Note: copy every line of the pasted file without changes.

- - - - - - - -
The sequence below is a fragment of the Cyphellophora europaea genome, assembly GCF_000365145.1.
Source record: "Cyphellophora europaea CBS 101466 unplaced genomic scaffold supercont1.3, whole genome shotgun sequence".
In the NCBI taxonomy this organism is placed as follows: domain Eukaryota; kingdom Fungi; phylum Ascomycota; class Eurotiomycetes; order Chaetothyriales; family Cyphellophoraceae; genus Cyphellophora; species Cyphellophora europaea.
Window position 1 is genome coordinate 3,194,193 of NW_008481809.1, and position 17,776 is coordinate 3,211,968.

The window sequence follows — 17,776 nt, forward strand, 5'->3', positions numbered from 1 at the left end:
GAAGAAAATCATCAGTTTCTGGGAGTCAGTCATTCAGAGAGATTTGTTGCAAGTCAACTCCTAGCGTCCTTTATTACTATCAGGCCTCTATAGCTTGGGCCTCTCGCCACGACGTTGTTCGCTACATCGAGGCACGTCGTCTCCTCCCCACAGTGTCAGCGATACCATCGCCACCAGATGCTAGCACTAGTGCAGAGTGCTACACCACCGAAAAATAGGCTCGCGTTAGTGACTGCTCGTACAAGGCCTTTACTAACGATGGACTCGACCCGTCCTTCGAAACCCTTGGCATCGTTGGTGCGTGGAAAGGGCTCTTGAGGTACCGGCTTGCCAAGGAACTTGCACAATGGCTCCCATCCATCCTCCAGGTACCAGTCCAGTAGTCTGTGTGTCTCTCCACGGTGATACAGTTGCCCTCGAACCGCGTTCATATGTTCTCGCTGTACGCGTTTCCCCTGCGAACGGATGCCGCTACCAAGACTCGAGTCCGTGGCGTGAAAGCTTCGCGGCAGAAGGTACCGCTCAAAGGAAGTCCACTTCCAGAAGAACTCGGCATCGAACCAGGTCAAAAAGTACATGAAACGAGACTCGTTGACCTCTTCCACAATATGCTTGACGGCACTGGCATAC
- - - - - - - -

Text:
The sequence below is a fragment of the Cyphellophora europaea genome, assembly GCF_000365145.1.
Source record: "Cyphellophora europaea CBS 101466 unplaced genomic scaffold supercont1.3, whole genome shotgun sequence".
In the NCBI taxonomy this organism is placed as follows: domain Eukaryota; kingdom Fungi; phylum Ascomycota; class Eurotiomycetes; order Chaetothyriales; family Cyphellophoraceae; genus Cyphellophora; species Cyphellophora europaea.
Window position 1 is genome coordinate 3,194,193 of NW_008481809.1, and position 17,776 is coordinate 3,211,968.

The window sequence follows — 17,776 nt, forward strand, 5'->3', positions numbered from 1 at the left end:
GAAGAAAATCATCAGTTTCTGGGAGTCAGTCATTCAGAGAGATTTGTTGCAAGTCAACTCCTAGCGTCCTTTATTACTATCAGGCCTCTATAGCTTGGGCCTCTCGCCACGACGTTGTTCGCTACATCGAGGCACGTCGTCTCCTCCCCACAGTGTCAGCGATACCATCGCCACCAGATGCTAGCACTAGTGCAGAGTGCTACACCACCGAAAAATAGGCTCGCGTTAGTGACTGCTCGTACAAGGCCTTTACTAACGATGGACTCGACCCGTCCTTCGAAACCCTTGGCATCGTTGGTGCGTGGAAAGGGCTCTTGAGGTACCGGCTTGCCAAGGAACTTGCACAATGGCTCCCATCCATCCTCCAGGTACCAGTCCAGTAGTCTGTGTGTCTCTCCACGGTGATACAGTTGCCCTCGAACCGCGTTCATATGTTCTCGCTGTACGCGTTTCCCCTGCGAACGGATGCCGCTACCAAGACTCGAGTCCGTGGCGTGAAAGCTTCGCGGCAGAAGGTACCGCTCAAAGGAAGTCCACTTCCAGAAGAACTCGGCATCGAACCAGGTCAAAAAGTACATGAAACGAGACTCGTTGACCTCTTCCACAATATGCTTGACGGCACTGGCATAC